A time-resolved resonant Faraday rotation spectroscopy is employed to study the dynamical interplay between local magnetic moments and photoexcited carrier spins in quantum-confined semiconductor geometries. This highly sensitive technique functions as an energy selective, noninvasive, all-optical probe of spin dynamics ranging from femtosecond to microsecond timescales and is particularly suited to low-dimensional systems having small numbers of magnetic spins. Carrier spin-scattering rates, lifetimes, and the orientation and relaxation of perturbed magnetic ions are directly observed in the time domain. The utility of this technique is demonstrated through the study of a newly developed class of magnetic heterostructure, in which fractional monolayer planes of magnetic Mn2+ ions are incorporated “digitally” into nonmagnetic II-VI ZnSe-ZnCdSe quantum wells. These digital magnetic heterostructures (DMH) possess large g-factors and exhibit enormous low-field resonant Faraday rotations in excess of 1.7 × 107 deg/T·cm at low temperatures. Time-resolved Faraday rotation measurements identify a wealth of unexpected electronic and magnetic spin dynamics that are different from those generated in traditional semiconductors or alloyed diluted magnetic semiconductor structures.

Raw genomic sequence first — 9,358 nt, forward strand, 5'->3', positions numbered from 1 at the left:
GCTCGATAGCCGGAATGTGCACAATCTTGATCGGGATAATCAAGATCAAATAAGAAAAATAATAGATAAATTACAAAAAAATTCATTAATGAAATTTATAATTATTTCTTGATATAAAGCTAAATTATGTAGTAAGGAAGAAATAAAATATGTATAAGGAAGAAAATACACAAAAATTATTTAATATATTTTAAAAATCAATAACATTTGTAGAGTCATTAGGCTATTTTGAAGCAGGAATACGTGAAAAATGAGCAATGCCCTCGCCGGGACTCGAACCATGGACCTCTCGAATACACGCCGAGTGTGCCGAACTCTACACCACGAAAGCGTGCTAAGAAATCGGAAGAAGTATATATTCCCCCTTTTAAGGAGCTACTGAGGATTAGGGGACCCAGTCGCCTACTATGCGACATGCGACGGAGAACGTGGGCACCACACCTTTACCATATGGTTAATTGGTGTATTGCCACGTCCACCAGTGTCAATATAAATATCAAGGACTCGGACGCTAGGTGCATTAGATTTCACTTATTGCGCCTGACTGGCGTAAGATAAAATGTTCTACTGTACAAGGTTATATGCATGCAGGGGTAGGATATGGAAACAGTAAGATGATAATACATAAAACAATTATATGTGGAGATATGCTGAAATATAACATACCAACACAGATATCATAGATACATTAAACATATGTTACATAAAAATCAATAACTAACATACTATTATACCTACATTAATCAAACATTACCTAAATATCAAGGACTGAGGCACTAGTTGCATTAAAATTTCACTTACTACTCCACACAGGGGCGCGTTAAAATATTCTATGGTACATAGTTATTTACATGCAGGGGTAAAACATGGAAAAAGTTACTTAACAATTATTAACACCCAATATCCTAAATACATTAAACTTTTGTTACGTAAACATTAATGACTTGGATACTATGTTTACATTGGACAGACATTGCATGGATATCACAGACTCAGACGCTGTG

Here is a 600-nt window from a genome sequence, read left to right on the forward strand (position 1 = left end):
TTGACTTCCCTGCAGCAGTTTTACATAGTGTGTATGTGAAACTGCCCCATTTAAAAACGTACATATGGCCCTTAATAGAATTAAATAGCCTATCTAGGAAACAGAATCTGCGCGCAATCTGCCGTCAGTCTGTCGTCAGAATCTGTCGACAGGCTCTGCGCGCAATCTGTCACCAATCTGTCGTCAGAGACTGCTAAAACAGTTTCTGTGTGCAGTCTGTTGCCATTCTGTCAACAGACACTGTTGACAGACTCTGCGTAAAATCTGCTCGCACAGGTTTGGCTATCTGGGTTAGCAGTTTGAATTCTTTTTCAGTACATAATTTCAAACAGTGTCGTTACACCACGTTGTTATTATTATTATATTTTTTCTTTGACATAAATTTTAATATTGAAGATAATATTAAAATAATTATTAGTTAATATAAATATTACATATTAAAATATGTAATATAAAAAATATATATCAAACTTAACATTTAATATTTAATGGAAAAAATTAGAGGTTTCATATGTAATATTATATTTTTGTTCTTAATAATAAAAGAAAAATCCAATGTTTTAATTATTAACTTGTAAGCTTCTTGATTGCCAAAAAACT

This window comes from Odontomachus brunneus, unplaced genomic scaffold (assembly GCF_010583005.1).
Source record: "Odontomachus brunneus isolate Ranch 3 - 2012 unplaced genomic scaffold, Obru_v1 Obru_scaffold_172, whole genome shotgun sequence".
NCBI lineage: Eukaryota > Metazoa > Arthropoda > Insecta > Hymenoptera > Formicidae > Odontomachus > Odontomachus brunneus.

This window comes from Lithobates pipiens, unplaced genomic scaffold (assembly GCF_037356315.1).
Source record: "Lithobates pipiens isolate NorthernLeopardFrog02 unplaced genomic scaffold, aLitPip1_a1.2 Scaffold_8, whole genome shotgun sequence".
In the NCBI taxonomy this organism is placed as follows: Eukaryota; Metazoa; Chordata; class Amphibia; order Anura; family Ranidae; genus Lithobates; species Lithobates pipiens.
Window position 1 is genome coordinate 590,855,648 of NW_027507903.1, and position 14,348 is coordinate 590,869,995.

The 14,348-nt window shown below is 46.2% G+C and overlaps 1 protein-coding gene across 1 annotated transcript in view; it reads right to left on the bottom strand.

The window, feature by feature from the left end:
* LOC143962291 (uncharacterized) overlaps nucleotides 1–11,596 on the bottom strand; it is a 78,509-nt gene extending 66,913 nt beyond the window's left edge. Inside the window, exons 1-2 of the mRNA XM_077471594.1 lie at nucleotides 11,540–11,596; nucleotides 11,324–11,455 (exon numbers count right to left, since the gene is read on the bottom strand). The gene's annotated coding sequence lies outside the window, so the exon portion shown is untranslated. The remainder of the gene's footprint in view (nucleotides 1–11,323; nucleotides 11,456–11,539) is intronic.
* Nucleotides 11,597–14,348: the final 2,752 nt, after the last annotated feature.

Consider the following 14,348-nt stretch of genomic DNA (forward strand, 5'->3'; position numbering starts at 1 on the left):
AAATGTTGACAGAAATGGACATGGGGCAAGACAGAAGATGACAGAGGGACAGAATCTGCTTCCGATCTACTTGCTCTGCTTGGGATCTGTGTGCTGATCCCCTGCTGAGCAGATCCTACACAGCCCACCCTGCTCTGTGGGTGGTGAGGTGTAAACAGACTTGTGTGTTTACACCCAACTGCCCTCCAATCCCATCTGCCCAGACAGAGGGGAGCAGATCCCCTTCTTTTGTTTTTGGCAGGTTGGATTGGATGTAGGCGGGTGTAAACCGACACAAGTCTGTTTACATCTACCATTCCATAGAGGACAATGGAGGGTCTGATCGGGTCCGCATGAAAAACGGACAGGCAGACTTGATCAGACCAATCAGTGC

|Number of pages
|IEEE Journal on Selected Topics in Quantum Electronics
|Published - Dec 1995
All Science Journal Classification (ASJC) codes
- Atomic and Molecular Physics, and Optics
- Electrical and Electronic Engineering